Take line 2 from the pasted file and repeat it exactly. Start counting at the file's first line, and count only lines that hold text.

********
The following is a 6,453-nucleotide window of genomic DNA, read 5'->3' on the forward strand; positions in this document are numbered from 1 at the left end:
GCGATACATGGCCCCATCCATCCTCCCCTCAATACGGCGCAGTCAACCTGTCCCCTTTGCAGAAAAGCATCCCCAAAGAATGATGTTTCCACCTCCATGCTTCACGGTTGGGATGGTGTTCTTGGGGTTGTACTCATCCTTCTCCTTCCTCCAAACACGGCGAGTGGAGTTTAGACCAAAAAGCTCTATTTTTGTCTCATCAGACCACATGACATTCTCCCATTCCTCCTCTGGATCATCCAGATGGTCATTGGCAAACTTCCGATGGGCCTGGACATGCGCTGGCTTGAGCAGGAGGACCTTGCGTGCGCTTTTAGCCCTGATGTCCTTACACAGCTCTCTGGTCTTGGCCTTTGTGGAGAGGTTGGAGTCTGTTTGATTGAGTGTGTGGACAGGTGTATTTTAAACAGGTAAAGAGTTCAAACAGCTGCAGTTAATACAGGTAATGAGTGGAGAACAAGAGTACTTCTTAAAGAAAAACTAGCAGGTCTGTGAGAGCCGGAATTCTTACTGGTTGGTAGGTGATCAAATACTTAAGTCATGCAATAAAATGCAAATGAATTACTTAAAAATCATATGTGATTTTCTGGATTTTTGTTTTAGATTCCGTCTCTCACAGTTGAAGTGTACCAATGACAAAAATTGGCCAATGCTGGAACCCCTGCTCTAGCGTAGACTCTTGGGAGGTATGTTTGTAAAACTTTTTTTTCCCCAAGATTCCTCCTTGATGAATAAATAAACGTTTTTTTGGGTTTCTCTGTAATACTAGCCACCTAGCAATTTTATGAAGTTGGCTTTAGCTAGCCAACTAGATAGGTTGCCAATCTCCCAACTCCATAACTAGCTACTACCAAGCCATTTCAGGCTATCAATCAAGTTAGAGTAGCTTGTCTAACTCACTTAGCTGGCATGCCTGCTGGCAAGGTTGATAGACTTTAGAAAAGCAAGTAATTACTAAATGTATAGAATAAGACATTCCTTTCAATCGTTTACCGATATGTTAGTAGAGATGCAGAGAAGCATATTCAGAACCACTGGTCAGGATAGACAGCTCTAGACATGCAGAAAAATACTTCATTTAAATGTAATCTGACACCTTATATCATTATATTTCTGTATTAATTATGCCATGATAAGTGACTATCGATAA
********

GCGATACATGGCCCCATCCATCCTCCCCTCAATACGGCGCAGTCAACCTGTCCCCTTTGCAGAAAAGCATCCCCAAAGAATGATGTTTCCACCTCCATGCTTCACGGTTGGGATGGTGTTCTTGGGGTTGTACTCATCCTTCTCCTTCCTCCAAACACGGCGAGTGGAGTTTAGACCAAAAAGCTCTATTTTTGTCTCATCAGACCACATGACATTCTCCCATTCCTCCTCTGGATCATCCAGATGGTCATTGGCAAACTTCCGATGGGCCTGGACATGCGCTGGCTTGAGCAGGAGGACCTTGCGTGCGCTTTTAGCCCTGATGTCCTTACACAGCTCTCTGGTCTTGGCCTTTGTGGAGAGGTTGGAGTCTGTTTGATTGAGTGTGTGGACAGGTGTATTTTAAACAGGTAAAGAGTTCAAACAGCTGCAGTTAATACAGGTAATGAGTGGAGAACAAGAGTACTTCTTAAAGAAAAACTAGCAGGTCTGTGAGAGCCGGAATTCTTACTGGTTGGTAGGTGATCAAATACTTAAGTCATGCAATAAAATGCAAATGAATTACTTAAAAATCATATGTGATTTTCTGGATTTTTGTTTTAGATTCCGTCTCTCACAGTTGAAGTGTACCAATGACAAAAATTGGCCAATGCTGGAACCCCTGCTCTAGCGTAGACTCTTGGGAGGTATGTTTGTAAAACTTTTTTTTCCCCAAGATTCCTCCTTGATGAATAAATAAACGTTTTTTTGGGTTTCTCTGTAATACTAGCCACCTAGCAATTTTATGAAGTTGGCTTTAGCTAGCCAACTAGATAGGTTGCCAATCTCCCAACTCCATAACTAGCTACTACCAAGCCATTTCAGGCTATCAATCAAGTTAGAGTAGCTTGTCTAACTCACTTAGCTGGCATGCCTGCTGGCAAGGTTGATAGACTTTAGAAAAGCAAGTAATTACTAAATGTATAGAATAAGACATTCCTTTCAATCGTTTACCGATATGTTAGTAGAGATGCAGAGAAGCATATTCAGAACCACTGGTCAGGATAGACAGCTCTAGACATGCAGAAAAATACTTCATTTAAATGTAATCTGACACCTTATATCATTATATTTCTGTATTAATTATGCCATGATAAGTGACTATCGATAA